‘Planet of the Apes’ fears as Chinese scientists implant human brain genes into monkeys
The study saw researchers inserting human versions of MCPH1 into 11 rhesus monkeys. Scientists believe the gene aids the development of the human brain.
The monkeys’ brains, like those belonging to humans, took longer to develop. The animals performed better in short-term memory tests and showed better reaction times than wild monkeys.
But they did not grow bigger brains than the control group, reports the Straits Times.
The study was conducted by researchers at Kunming Institute of Zoology and the Chinese Academy of Sciences, working with US researchers at the University of North Carolina.
“Our findings demonstrated that transgenic nonhuman primates (excluding ape species) have the potential to provide important – and potentially unique – insights into basic questions of what actually makes human unique,” the authors wrote.
Only five of the monkeys survived into the testing stage.
But the authors said the rhesus monkey, though genetically closer to humans than rodents, is still distant enough to alleviate ethical concerns.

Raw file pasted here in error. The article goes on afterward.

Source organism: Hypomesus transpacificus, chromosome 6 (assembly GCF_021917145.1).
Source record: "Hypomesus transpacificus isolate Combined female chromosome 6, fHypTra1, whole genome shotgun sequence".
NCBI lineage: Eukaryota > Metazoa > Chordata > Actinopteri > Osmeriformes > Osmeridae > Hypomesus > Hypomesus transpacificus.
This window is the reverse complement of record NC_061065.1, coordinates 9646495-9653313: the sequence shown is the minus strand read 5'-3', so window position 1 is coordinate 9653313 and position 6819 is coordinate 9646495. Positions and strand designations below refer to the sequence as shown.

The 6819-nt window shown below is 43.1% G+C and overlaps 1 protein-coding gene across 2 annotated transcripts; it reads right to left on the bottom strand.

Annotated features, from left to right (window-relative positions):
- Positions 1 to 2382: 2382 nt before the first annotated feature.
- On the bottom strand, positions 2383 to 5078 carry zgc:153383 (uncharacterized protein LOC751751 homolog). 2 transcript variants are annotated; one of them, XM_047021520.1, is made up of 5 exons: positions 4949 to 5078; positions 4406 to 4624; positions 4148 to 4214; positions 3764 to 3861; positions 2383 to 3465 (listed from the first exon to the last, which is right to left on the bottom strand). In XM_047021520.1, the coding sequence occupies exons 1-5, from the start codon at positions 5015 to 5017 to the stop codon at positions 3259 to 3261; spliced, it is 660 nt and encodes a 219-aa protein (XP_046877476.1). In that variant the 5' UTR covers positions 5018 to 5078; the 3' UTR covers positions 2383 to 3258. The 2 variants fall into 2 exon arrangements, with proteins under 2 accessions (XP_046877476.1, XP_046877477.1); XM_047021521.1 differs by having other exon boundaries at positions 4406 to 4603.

Some, including Dr Glover, have questioned the ethics of the experiment, the latest in a series of biomedical studies in China to fuel debates.
However, Professor Larry Baum, from Hong Kong University’s Centre for Genomic Sciences, downplayed concerns.
He said: ”The genome of rhesus monkeys differs from ours by a few per cent. That’s millions of individual DNA bases differing between humans and monkeys.
“This study changed a few of those in just one of about 20,000 genes.
“You can decide for yourself whether there is anything to worry about.”
Prof Baum claimed the study supported the theory that “slower maturity of brain cells might be a factor in improving intelligence during human evolution”.
The study was published last month in Beijing-based journal National Science Review.
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